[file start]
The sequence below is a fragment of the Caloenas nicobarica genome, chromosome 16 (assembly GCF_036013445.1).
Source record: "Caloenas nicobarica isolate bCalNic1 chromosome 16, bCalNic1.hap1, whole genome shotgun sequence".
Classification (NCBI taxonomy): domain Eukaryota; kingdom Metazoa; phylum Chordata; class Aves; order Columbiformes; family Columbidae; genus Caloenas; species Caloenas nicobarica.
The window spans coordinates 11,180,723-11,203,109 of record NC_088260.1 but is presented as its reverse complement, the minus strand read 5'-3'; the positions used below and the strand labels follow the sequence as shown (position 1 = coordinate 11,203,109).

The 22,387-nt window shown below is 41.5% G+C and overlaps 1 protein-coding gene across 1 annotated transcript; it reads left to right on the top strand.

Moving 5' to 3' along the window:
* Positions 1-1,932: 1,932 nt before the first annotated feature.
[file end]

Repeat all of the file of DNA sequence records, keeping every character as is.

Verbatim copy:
The sequence below is a fragment of the Caloenas nicobarica genome, chromosome 16 (assembly GCF_036013445.1).
Source record: "Caloenas nicobarica isolate bCalNic1 chromosome 16, bCalNic1.hap1, whole genome shotgun sequence".
Classification (NCBI taxonomy): domain Eukaryota; kingdom Metazoa; phylum Chordata; class Aves; order Columbiformes; family Columbidae; genus Caloenas; species Caloenas nicobarica.
The window spans coordinates 11,180,723-11,203,109 of record NC_088260.1 but is presented as its reverse complement, the minus strand read 5'-3'; the positions used below and the strand labels follow the sequence as shown (position 1 = coordinate 11,203,109).

The 22,387-nt window shown below is 41.5% G+C and overlaps 1 protein-coding gene across 1 annotated transcript; it reads left to right on the top strand.

Moving 5' to 3' along the window:
* Positions 1-1,932: 1,932 nt before the first annotated feature.